Shetland SheepOvis aries domestic
Geographic Region: brought to the Shetland Islands in northern Scotland by Viking settlers over a thousand years ago
Isn’t it Wild? Shetland sheep come in one of the widest range of colors of any breed of sheep. Besides white, the sheep produce several shades of wool including moorit (red/brown), shaela (silvery/grey), fawn, grey, dark brown and black.
Weight: Male: 90 – 125 lbs; Female: 75 – 100 lbs.
herbivore chow, Timothy hay
Alex and Ani Farmyard
Live like a local farmer! The Alex and Ani Farmyard, designed to look like a typical Rhode Island farm, celebrates the diversity of farms throughout the state. The various elements within the exhibit immerse families in farm life; teaching them about a farmer’s day-to-day work, the reasons farmers love farming, and the challenges farmers face. Children can partake in play-based activities at the milking station sponsored by Monroe Dairy, or at the egg collection station sponsored by Little Rhody Farms, as well as growing a garden and then selling the produce. Visitors can even interact with live animals in the contact yard. In addition, the Bank RI Farmhouse Stage features seasonal Wild Bunch performances, as well as entertainment during the Zoo's special events.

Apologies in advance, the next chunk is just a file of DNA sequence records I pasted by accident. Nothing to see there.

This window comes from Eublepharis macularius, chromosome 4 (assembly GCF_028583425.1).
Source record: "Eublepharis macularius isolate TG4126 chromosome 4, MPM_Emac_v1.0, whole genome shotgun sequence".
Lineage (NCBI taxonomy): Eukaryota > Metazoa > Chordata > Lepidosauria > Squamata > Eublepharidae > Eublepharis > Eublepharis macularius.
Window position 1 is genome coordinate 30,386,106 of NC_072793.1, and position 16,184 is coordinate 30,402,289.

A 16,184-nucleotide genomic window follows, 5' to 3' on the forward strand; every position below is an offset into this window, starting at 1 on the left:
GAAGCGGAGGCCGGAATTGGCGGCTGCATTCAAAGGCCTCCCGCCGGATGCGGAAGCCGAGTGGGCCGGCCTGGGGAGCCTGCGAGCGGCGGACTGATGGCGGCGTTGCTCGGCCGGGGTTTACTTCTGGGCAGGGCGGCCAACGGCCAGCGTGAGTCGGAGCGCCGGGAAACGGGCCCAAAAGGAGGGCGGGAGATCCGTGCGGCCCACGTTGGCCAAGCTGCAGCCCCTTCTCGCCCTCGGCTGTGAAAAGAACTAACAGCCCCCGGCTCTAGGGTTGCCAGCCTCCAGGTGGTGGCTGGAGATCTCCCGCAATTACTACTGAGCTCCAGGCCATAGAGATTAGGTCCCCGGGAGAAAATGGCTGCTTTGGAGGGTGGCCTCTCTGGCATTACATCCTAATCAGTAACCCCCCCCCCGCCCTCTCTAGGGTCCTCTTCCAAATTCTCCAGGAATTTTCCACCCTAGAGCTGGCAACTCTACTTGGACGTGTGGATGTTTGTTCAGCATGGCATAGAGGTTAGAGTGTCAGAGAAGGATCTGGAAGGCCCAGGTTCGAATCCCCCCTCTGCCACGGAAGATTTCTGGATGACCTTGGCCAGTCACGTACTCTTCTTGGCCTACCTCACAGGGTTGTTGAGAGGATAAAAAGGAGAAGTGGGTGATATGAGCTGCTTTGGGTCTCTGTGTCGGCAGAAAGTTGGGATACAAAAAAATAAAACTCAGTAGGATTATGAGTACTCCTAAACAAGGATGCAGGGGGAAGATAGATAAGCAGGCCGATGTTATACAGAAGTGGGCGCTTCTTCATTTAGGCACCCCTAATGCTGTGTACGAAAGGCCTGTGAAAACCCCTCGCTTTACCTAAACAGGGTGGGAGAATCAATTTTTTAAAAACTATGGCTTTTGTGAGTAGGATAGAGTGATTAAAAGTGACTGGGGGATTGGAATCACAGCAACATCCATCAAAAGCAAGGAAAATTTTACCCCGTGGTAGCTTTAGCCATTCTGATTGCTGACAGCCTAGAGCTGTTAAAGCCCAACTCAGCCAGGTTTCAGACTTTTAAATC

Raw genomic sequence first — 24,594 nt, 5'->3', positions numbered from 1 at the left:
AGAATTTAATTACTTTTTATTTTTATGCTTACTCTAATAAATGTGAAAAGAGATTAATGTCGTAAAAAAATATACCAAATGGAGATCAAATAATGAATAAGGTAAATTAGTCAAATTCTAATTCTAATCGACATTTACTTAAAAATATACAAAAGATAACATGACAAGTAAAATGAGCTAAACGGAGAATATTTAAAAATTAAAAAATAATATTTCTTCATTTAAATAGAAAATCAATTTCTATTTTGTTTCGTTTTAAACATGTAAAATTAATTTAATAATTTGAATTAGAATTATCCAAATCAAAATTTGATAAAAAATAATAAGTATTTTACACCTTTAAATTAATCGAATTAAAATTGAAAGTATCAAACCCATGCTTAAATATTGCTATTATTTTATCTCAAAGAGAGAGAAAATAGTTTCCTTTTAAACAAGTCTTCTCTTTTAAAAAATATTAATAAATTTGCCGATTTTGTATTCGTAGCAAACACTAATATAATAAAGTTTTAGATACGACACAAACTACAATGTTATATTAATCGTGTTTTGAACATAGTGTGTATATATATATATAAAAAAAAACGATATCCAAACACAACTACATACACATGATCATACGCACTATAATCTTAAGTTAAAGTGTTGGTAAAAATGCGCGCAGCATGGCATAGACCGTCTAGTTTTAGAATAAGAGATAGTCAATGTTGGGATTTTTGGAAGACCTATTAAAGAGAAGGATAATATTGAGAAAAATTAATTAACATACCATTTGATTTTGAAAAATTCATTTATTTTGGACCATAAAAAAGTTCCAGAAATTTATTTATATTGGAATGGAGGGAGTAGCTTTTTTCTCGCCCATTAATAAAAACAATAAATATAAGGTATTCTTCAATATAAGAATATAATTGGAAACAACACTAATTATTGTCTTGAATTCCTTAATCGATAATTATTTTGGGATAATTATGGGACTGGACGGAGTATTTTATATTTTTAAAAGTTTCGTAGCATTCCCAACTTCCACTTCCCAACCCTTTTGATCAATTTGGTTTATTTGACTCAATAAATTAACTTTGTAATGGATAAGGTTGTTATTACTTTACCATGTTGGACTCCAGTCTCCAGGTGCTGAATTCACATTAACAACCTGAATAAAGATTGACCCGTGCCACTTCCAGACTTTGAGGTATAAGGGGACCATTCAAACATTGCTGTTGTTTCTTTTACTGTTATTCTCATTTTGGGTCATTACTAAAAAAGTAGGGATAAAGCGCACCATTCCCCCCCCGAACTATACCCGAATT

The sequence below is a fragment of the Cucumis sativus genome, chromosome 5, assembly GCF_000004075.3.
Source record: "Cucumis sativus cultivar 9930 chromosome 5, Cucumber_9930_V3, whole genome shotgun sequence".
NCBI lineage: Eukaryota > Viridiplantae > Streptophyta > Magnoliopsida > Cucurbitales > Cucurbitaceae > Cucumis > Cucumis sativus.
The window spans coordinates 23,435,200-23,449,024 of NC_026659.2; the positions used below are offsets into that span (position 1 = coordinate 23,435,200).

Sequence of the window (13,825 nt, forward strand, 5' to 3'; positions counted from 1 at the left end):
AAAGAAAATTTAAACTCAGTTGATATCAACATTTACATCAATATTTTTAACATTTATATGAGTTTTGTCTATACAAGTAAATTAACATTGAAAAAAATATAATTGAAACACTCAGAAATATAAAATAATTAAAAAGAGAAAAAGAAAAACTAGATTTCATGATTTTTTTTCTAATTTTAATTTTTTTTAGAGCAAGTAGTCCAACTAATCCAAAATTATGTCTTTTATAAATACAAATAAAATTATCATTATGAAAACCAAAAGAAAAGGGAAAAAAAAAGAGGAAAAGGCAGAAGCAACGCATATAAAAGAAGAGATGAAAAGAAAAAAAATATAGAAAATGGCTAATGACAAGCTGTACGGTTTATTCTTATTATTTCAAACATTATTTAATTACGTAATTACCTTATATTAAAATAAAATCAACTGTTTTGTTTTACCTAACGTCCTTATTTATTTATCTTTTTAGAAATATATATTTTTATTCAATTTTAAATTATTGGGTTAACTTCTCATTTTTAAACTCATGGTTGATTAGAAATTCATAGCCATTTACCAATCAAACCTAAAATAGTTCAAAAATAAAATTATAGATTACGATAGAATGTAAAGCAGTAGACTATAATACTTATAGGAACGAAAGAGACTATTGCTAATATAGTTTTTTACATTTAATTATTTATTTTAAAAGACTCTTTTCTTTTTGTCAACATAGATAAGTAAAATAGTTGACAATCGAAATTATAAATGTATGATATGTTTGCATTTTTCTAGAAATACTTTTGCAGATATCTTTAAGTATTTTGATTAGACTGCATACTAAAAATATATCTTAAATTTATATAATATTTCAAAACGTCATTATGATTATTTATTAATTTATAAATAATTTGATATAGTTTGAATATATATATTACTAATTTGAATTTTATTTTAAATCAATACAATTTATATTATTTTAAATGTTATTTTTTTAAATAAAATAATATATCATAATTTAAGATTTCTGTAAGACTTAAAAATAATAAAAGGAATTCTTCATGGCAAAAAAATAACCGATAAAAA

The Farmyard is home to a variety of domestic farm animals including goats, sheep, alpacas, and chickens as well as the non-domesticated barn owl. Barn owls are key farm inhabitants as they play a significant role in controlling rodent populations. Visitors can also find Flemish giant rabbits, Guinea hogs, and Willy our miniature donkey in the Alex and Ani Farmyard.
You have the power to reduce pollution and build your local economy – it’s easier than you might think!
Eating & Buying Local - Why Should I Buy Local?
- Shopping locally keeps money in the community instead of sending it out of the area or overseas.
- You’re eating fresher, healthier food because it gets to market faster and loses fewer nutrients.
- The environment benefits because shipments require less transportation and therefore use less fossil fuel.
Where Can I Buy Local?
- Farmers’ Markets: These are where farmers set up booths to sell their produce and other products from their own farms. They have regularly scheduled days and times.
- Farm to Table Restaurants: Explore restaurants that focus on dishes made from local, seasonal produce.
- Community Sponsored Agriculture (CSA): A CSA works by a farmer selling a set number of “shares” to the public; in exchange each shareholder receives a box of farm-fresh food on a regular basis.
- Your Grocery Stores: Stores are increasingly supporting local farms and showcasing locally grown produce. Keep a lookout for the signs around the store